"Jesus is our Lord. He laid down his life for me and He loved me with this astounding love that asked for all of me. I came to a point where I realized that if I wasn't willing to give Jesus my sexuality, I wasn't willing to give Him my life. Either He is Lord or not," David explained. "Jesus asks us to take up our cross and follow Him, no exceptions. My life is a testimony to the fact that it is a plausible, painful, beautiful, lonely, blessed and favored path that honors Christ as Lord, but so is the path of any true disciple of Christ. The question we each must answer in light of taking up our cross is, 'To who or what am I going to die or suffer?'"
The Church must function as the Body of Christ.
As believers we are commanded to "Bear one another's burdens, and so fulfill the law of Christ" (Galatians 6:2), yet sadly the Church has sometimes become a place where additional burdens are placed on those who are already weak and weary.
We all need community – a circle of support with those we trust, and a safe place where no question is off limits – and Christians such as David who often wrestle with doubt and loneliness need this even more. Yet we cannot carry each other's burdens if we are unwilling to acknowledge certain struggles exist or if our primary posture is one of condemnation and judgment rather than humility and friendship.
"When Jesus carried His cross on the way to Calvary not even He, both God and human, could bear the weight of the burden. God provided through Simon the Cyrene, who helped carry the cross," David reminded me. "This is a picture of what needs to happen in the Church. Pastors and spiritual communities are called to help carry the burden that Jesus will make light for any disciple, no matter their struggle." What a remarkable insight!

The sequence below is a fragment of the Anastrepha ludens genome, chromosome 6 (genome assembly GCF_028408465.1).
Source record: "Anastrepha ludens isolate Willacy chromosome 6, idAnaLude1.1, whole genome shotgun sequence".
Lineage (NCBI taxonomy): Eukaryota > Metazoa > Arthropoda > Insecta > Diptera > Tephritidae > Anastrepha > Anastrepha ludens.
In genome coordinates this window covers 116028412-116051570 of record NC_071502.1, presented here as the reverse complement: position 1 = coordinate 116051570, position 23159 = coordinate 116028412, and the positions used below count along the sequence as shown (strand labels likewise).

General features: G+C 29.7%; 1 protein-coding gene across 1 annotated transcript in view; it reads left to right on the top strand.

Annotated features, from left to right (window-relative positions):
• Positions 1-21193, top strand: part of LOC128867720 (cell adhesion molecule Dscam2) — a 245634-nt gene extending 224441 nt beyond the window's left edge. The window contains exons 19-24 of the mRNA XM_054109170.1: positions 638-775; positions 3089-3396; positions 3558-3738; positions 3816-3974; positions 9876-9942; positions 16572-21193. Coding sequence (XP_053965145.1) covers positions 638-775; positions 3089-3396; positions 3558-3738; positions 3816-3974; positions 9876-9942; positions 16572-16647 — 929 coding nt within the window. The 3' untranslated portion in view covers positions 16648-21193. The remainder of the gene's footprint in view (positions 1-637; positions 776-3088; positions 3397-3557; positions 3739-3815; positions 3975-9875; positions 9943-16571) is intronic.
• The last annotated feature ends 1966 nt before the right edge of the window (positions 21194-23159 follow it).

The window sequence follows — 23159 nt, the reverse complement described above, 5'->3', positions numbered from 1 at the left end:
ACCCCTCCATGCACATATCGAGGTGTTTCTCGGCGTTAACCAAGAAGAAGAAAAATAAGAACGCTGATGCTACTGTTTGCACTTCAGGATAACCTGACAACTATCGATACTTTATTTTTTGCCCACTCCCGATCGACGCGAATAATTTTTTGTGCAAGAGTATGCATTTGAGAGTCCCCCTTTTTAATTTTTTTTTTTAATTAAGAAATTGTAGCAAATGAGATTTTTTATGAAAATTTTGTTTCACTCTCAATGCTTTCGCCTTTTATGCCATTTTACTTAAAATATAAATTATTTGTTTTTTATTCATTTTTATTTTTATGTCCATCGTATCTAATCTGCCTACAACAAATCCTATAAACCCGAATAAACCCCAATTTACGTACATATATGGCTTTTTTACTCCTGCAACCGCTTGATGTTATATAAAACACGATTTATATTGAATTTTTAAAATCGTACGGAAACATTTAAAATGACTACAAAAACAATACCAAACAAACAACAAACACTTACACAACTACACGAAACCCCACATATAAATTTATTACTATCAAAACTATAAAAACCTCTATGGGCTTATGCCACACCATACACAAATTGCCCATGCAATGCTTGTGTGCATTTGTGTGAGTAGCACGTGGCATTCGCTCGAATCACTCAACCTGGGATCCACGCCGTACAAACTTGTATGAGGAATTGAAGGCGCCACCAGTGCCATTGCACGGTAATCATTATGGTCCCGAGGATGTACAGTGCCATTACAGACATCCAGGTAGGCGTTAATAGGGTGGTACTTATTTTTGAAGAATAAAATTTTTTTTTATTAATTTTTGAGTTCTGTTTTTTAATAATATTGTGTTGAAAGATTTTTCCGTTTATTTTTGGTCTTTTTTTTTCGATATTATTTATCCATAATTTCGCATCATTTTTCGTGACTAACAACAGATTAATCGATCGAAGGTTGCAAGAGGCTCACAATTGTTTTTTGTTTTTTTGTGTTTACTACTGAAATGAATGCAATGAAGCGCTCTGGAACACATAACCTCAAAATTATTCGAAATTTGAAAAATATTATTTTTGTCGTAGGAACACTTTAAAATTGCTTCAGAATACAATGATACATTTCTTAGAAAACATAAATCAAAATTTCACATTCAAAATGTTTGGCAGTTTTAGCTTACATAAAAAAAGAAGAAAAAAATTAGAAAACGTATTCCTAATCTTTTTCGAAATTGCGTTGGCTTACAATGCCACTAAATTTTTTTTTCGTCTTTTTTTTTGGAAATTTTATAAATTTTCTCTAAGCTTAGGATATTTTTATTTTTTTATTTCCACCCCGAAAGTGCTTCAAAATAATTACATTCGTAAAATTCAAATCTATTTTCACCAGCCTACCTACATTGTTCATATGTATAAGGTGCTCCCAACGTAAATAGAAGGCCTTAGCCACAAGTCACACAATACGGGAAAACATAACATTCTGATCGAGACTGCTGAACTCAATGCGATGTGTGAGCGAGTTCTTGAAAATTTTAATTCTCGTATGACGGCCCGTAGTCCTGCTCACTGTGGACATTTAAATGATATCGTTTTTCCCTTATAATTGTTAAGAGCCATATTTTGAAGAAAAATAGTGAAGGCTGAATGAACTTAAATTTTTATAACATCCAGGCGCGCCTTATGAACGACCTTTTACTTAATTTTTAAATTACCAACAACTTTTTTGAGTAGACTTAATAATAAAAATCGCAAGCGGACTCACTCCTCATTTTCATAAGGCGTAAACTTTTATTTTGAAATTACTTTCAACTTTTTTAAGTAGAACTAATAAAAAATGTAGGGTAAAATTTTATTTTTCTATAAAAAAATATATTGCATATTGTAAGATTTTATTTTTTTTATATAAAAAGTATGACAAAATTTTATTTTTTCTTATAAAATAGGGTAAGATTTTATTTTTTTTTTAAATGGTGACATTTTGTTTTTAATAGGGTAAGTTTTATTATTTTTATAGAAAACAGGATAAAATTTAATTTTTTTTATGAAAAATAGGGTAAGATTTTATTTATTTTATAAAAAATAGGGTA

As I continue to reflect on these challenges, I am reminded of yet another example of one who faced a burden He prayed would be taken away but God chose not to remove – and that is our Savior Himself.
In the Garden of Gethsemane, Jesus experienced intense anguish, expressing grief and distress at the prospect of His pending crucifixion and separation from God the Father. Jesus repeatedly asked God to "take this cup" from Him, a prayer that seemingly went unanswered.
Yet in the hours before His crucifixion, in the face of agony from this "unanswered" prayer even as He was sweating drops of blood, Jesus demonstrated perfect obedience and total surrender to the plan of God. What if He had responded differently?
As we approach Good Friday and prepare to contemplate Christ's ultimate sacrifice on the cross, may we be filled with a renewed sense of wonder and gratitude for His transforming power in our lives. May we fully embrace the freedom found in the truth He embodied, even when it involves self-denial. May we not mistake God's apparent silence for His absence, and may our prayers be rooted in a desire to carry out His will rather than our own. May we cling to God's promise to walk with us every step of the way, living victoriously one day at a time even when this means learning to live with unanswered questions. May we also deepen our commitment to operate as the body of Christ, bearing one another's burdens however daunting the road ahead appears.
Most importantly, may we be reminded of Jesus Christ's invitation to "Take up your cross and follow Me," an invitation that requires absolute surrender and a continual dying to ourselves as God conforms each of us to His perfect image.
After all, it is only in death that we can truly experience life, on this earth and for eternity.